Coos Bay Dermatologist Strikes Out on Her Own, Abandons Billing Codes

Dr. Kathleen Brown says she’s received pushback from the two insurers for not using CPT billing codes
The Lund Report

December 15, 2011 – In July, Dr. Kathleen Brown decided to leave the Coos Bay clinic where she’d been practicing since 1997 and open her own dermatology practice. It’s not uncommon for doctors to strike out on their own, but Brown’s decision had a twist: she decided to eschew the use of CPT codes, a set of medical billing codes required by the American Medical Association for reimbursement by insurers.

Processing patients according to the codes was eating up too much time, she said. Instead, she switched to a time-based model that bills patients in five-minute increments, using a tiered pricing structure that adjusts the costs based on what type of procedure is needed. Prices are listed on her website. Although patients pay out of pocket, the price is still lower than it might be if they billed insurers themselves.

Brown sees a mix of insured and uninsured patients, and she now sees herself as working for the patient -- not insurance companies and not the government. “I think something pretty much everyone agrees on is that the way we pay for healthcare is broken,” she said.

More controversial is Brown’s response to the problem – specifically her decision not to use the billing codes. Just determining the right codes ate into her evenings and weekends, she said, and placed unwelcome restrictions on her practice. “In a sense, insurance companies set the price,” Brown said. “They just set the price a little bit higher or a lot higher.”

When she left to start her practice, Brown told The Lund Report, her patients received phone calls from representatives at Regence BlueCross BlueShield and ODS telling them not to see her, and ODS counsel sent a letter to her office threatening to report her to the Oregon Medical Board, but the board stood by her decision to run her practice as she does. A spokesperson for the board couldn’t comment on whether such a complaint was made, since only actions taken by the board are public information.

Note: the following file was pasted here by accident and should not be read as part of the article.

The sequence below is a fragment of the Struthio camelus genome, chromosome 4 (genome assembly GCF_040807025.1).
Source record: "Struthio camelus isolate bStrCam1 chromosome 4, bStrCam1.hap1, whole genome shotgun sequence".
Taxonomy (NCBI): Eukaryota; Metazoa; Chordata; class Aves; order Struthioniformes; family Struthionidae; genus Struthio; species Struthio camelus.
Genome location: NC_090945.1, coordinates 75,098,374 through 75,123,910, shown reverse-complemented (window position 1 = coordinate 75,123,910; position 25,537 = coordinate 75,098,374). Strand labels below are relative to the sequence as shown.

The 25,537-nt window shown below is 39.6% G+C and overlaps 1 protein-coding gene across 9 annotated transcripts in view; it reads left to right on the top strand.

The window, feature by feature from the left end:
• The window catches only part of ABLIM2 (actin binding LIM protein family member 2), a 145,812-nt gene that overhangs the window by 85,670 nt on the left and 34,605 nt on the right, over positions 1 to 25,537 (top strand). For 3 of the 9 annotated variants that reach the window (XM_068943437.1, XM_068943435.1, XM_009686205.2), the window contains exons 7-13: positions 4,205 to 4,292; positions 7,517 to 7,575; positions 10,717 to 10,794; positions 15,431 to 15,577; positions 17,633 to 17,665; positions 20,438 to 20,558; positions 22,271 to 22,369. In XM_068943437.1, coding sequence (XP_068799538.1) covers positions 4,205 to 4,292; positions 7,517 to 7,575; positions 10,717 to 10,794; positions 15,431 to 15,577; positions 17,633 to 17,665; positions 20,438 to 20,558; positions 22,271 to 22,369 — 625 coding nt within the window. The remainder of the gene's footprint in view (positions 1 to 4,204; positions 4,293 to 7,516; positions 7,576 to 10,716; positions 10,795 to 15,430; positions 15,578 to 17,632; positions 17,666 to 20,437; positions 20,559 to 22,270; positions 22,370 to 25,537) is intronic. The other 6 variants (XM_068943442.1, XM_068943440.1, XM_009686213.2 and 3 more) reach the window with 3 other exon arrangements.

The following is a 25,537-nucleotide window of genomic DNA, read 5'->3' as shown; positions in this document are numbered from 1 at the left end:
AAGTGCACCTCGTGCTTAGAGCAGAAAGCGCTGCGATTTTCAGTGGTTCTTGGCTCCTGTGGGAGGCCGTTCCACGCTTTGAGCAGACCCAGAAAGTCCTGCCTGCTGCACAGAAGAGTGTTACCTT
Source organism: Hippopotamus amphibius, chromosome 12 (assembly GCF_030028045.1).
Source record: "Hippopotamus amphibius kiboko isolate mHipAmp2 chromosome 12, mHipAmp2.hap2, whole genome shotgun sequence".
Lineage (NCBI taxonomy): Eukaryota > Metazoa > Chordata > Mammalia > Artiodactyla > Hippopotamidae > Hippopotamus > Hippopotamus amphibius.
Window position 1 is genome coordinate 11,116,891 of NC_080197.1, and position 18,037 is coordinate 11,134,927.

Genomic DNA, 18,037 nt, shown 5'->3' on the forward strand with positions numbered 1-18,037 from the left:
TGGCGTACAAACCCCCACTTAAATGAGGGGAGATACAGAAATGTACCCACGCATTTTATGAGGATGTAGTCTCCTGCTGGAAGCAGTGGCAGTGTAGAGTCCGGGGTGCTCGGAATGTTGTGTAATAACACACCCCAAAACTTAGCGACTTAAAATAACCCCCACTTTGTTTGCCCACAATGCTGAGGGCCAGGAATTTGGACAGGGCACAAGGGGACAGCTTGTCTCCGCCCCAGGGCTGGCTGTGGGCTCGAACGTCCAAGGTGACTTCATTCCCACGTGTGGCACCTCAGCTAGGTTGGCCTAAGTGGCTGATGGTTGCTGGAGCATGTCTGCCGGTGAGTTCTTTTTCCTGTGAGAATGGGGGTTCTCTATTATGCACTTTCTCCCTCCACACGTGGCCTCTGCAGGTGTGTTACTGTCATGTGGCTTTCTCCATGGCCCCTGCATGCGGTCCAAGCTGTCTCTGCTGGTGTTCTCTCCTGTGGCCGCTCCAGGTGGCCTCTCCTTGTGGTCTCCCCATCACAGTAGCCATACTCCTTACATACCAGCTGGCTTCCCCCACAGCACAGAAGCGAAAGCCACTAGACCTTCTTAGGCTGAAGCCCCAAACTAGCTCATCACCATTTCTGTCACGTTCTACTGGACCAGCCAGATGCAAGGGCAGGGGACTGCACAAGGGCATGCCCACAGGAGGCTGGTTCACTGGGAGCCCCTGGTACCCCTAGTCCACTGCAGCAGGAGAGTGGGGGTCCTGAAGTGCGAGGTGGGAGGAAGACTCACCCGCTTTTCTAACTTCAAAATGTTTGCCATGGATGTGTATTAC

Regence spokesperson Scott Burton declined to comment for this story. Earlier this year, using part of a $56 million payout to its holding company, Regence started a subsidiary company, Sprig Health, which functions as an online portal to connect patients with providers who will see them without insurance, lists prices and allows patients to pay with a credit card.

Jonathan Nicholas, ODS’ vice president of corporate branding and communication, said he was unaware of any ODS employees having contacted Brown’s patients, and added that ODS is unable to reimburse patients for services if their providers don’t submit billing codes.

CPT billing codes are mandatory, Nicholas said. “You can’t be half in and half out. If you want to bill insurance companies, you have to have a code.”

Thus far, Brown’s practice is doing well financially. “I haven’t done a formal profit and loss, but we are financially viable and able to take a check,” adding that she’s paid off her school debt, and that if that weren’t the case, her business would not be as viable.

Brown said many healthcare discussions center on the high costs incurred by uninsured patients, but she doesn’t think they’re the sole driver of spiraling costs.

She believes more physicians will find alternative ways of delivering healthcare without dealing with insurance companies. “I didn’t anticipate that insurance companies would still try to control the way I practice.”
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I love you guys, but did The Lund Report write this article or did OPB? The thing I like about you is that you make health care transparent. Shouldn't you reveal who reported this story first?

Good for you, Dr. Brown! The AMA's is oppressive to health care in the United States. We cannot "bend the cost curve" with their powerful lobbying influence and their role in setting compensation. The fee-for-service fiasco is about a procedure-dominated reimbursement system where the AMA financially benefits in their development of the CPT codes. We need to Replace the RUC! Kris Alman MD

I am sure the patients love it" They know what they are going to pay and that the doctor is not going to argue with them when they ask for a "vitamin injection" or for anything else whether justified or not. They say, "this is the charge" and the patient pays it. No fussy insurance company which has to justify payment for procedures and medications based scientifically on effectiveness or for the proper diagnosis. Makes it much easier to provide, "powdered bee's knees" and "butterfly wings" and get paid for it and no one has any questions. duane bietz md

This is a great story and should be part of a larger wake-up of our insurers. I'm curious if Dr. Brown anticipates or will experience the challenges experienced by similar physician decisions in New York: eventual harassment by the New York insurance board for in effect "competing" with insurers without an insurance license. Absurd. Good for you Dr. Brown and best of luck!

Wow, I appreciate the creativity but what type of value is this providing to her community? The fee's posted on her website aren't much different than what she would be paid using the traditional CPT methodology. If she truly wants to do help her patients it seems to me that she should reduce the fees since she won't have to spend all that extra time "processing patients according to the codes." Based on her fee schedule she is looking to be paid $300 per hour or over $600,000 per year. I sure hope she has better outcomes than her peers at the practice she just left....